FSRN Weekly Edition – June 19, 2015
- White gunman kills nine people in historic Black church in Charleston, SC
- Senate passes massive defense bill, but fails to secure veto-proof majority to fund it
- Shell-contracted rig leaves Seattle port for Arctic waters, encounters kayaktivists
- Haitians and Haitian-Dominicans face threat of mass deportation from DR
- Gazans refute Israeli report on 2014 war
- Azerbaijan hosts European Games despite criticism of the country’s human rights record
White gunman kills nine people in historic Black church in Charleston, SC
Prayer vigils and moments of silence were held across the country after a gunman killed nine people at an historic Black church in Charleston, South Carolina Wednesday night. FSRN’s Nell Abram has more.
While much attention focused on the attack in South Carolina, Thursday was business as usual on Capitol Hill. Lawmakers in the U.S. House passed a controversial fast-track trade approval bill, after the measure was killed in a hard-fought battle last week. Because of the process employed to resurrect the Trade Promotion Authority, the bill must now go back to the Senate – where it faces a filibuster.
Meanwhile in the Senate chamber, legislators passed a more than $600 billion dollar defense policy bill for 2016. Known as the National Defense Authorization Act, or NDAA, the legislation touches on everything from prisoner torture to pay for troops. But while this year’s defense authorization bill breezed through the Senate by a veto-proof margin, its companion appropriations bill did not. Jani Actman reports from Washington, D.C.
Activists in Seattle hit the water early Monday morning to slow the movements of a Shell-contracted drilling rig headed for Arctic waters. The rig left the Port of Seattle at about 6 a.m., but the so-called kayaktivists, alerted ahead of time about the rig movement, were waiting. Among them was Greenpeace USA’s Arctic Campaign Organizer Kurtis Dengler, who estimated around 100 boats took part in the action.
“There were a lot of kayaks in the water,” he told FSRN. “There was at least one canoe family, a Native American canoe family from the Lummi tribe here in Washington state. I heard there was a sailboat with a ‘Shell No’ flag. A pretty diverse picture out there.”
Dengler was one of 13 kayaktivsts arrested Monday morning. He says that while it was energizing the see the rapid response from Seattle residents, the movement of the rig towards the Arctic is ominous.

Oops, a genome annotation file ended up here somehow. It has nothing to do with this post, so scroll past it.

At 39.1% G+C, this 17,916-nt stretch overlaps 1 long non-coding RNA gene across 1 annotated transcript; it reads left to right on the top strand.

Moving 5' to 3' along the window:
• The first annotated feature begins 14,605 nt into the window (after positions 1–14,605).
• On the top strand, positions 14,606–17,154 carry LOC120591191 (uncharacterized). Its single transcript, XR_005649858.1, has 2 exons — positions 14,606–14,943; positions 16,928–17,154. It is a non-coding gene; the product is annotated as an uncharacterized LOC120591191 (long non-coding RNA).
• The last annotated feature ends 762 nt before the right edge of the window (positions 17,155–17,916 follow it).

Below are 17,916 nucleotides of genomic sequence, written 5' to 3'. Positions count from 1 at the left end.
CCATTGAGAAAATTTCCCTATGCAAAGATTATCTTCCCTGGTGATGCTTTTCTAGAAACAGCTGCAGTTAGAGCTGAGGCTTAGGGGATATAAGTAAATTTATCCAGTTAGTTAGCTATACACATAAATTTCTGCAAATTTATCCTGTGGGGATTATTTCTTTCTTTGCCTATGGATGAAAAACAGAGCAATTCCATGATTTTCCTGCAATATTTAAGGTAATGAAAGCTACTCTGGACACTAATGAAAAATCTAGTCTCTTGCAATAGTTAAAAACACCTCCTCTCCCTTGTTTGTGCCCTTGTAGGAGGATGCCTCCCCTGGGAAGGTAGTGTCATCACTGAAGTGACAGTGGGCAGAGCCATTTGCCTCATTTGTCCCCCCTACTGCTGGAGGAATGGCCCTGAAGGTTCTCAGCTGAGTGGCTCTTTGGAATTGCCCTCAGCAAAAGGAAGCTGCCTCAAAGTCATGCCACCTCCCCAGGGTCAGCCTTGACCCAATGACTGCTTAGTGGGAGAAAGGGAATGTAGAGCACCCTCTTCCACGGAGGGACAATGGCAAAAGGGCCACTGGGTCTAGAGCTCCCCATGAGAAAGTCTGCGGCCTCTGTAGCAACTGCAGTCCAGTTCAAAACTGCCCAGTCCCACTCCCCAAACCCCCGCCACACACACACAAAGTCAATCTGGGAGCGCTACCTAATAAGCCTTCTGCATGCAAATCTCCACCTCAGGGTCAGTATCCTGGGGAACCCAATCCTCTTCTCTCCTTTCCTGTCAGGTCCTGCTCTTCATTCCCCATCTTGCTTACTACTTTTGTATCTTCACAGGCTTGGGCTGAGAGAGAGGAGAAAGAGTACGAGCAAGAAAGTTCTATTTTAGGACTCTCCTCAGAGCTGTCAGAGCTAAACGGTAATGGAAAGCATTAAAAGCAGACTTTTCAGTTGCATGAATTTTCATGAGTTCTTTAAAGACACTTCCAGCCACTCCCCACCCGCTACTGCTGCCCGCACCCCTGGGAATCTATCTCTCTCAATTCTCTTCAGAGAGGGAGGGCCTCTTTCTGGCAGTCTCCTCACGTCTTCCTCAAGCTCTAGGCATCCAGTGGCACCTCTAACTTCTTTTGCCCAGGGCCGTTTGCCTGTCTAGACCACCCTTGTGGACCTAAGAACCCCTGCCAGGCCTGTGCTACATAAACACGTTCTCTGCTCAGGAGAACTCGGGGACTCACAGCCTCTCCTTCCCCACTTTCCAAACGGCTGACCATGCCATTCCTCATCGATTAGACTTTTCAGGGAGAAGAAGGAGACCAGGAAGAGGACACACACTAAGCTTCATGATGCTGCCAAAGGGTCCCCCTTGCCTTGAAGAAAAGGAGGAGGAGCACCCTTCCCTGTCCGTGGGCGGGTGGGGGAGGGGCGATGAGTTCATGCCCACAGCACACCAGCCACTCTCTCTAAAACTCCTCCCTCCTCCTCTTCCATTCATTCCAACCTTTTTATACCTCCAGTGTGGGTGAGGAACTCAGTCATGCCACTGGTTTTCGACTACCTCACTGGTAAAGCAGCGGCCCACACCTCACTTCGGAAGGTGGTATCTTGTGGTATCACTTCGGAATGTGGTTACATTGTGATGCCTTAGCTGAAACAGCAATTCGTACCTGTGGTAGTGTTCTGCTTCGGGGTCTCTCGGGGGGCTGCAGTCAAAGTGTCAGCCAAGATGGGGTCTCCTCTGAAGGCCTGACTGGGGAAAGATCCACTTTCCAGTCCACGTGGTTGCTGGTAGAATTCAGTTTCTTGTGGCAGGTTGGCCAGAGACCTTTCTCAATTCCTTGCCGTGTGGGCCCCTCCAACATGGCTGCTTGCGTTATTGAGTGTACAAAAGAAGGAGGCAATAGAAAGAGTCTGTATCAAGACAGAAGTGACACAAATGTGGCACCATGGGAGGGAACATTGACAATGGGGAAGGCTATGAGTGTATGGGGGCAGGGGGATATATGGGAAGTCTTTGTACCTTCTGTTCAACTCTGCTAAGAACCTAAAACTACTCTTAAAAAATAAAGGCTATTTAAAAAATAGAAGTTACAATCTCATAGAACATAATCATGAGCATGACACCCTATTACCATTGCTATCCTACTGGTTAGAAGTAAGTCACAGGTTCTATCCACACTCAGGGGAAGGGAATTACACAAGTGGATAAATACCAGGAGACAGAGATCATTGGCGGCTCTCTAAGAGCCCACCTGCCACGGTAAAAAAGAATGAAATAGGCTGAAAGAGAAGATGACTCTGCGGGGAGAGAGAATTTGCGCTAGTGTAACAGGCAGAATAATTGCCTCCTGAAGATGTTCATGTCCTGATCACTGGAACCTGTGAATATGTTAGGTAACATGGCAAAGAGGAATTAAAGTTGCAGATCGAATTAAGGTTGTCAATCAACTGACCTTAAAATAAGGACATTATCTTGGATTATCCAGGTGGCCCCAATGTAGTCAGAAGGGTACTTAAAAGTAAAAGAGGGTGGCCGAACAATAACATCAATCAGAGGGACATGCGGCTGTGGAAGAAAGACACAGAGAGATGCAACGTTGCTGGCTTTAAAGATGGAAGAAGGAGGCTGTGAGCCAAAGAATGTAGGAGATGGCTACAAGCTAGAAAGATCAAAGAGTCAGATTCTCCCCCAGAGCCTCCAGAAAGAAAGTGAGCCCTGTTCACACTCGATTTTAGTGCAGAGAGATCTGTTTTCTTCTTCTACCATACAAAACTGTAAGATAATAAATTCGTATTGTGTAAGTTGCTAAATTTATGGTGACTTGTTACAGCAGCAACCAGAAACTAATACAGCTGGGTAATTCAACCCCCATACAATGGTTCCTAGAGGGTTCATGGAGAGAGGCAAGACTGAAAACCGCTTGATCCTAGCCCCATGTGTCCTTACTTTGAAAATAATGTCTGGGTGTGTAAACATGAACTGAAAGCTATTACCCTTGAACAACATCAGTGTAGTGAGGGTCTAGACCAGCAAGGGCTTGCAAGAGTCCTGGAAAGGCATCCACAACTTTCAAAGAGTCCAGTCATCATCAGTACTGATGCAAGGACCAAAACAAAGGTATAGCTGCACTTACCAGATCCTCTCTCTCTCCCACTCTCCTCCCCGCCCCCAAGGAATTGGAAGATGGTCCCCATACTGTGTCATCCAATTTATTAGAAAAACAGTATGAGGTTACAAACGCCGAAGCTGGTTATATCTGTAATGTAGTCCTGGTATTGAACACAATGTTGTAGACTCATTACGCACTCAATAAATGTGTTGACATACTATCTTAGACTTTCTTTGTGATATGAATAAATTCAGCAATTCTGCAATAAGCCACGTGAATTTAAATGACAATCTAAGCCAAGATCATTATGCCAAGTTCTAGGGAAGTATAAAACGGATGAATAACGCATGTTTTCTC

“I could say we have a lot of mixed emotions here,” he commented shortly after his release. “In some ways, it’s really chilling to see that rig leave and know what that represents. But at the same time, it’s really inspiring moment to see everybody willing to put themselves on the line and stand between Shell and the Arctic.”
The Polar Pioneer drilling rig had been docked in Seattle since May. Its departure from port comes just after Shell Oil acquired two more permits as part of its push to drill in Arctic waters. The permits authorize the company to discharge wastewater from the Polar Pioneer and another contracted rig, the Noble Discoverer, into Alaska’s Chukchi Sea. Industry-watchers say Shell could begin drilling in the Arctic in a matter of weeks.
Hundreds of thousands of Haitians and Dominicans of Haitian ancestry are facing the possibility of mass deportation from the Dominican Republic. The threat stems from a 2013 Dominican court ruling that allows authorities to strip citizenship from people born on Dominican soil if they do not have at least one Dominican parent. The ruling is retroactive to 1929 and overwhelmingly affects people born to Haitian parents. As the Dominican government prepares to carry out the deportations, Dominicans in the U.S. are pushing back against the policy. Linda Perry reports form New York City.
Palestinians reject the findings of an Israeli probe into the last Israeli war on Gaza. The findings, released just ahead of a forthcoming UN report on Israel’s 2014 Operation Protective Edge against Hamas in Gaza, call Israeli army actions both “lawful and legitimate,” despite the fact that more than 2,000 Palestinians, a majority of them civilians, were killed during Israeli air strikes and ground attacks. FSRN’s Rami Almeghari has more.
In India, food giant Nestle has withdrawn its popular noodle brand “Maggi” after tests revealed they contain monosodium glutamate (MSG) and lead. The noodles have become a menu staple in India for decades, especially among children. The recall is India’s biggest packaged food controversy since 2006 when pesticides were found in popular carbonated drinks like Coca Cola. Jasvinder Sehgal reports.
The first-ever European Games kicked off this month at a $95 million opening ceremony paid for by its host, energy-rich Azerbaijan. The former Soviet republic won the right to host the international event following closed-door balloting by European Olympic Committees. Azerbaijan is getting a lot of publicity for the billions spent, but not just for its extravagant Olympic party: the games shine a light on the country’s human rights record and efforts to silence dissent and lock up political opponents. FSRN’s Jacob Resneck reports from the Azerbaijani capital Baku.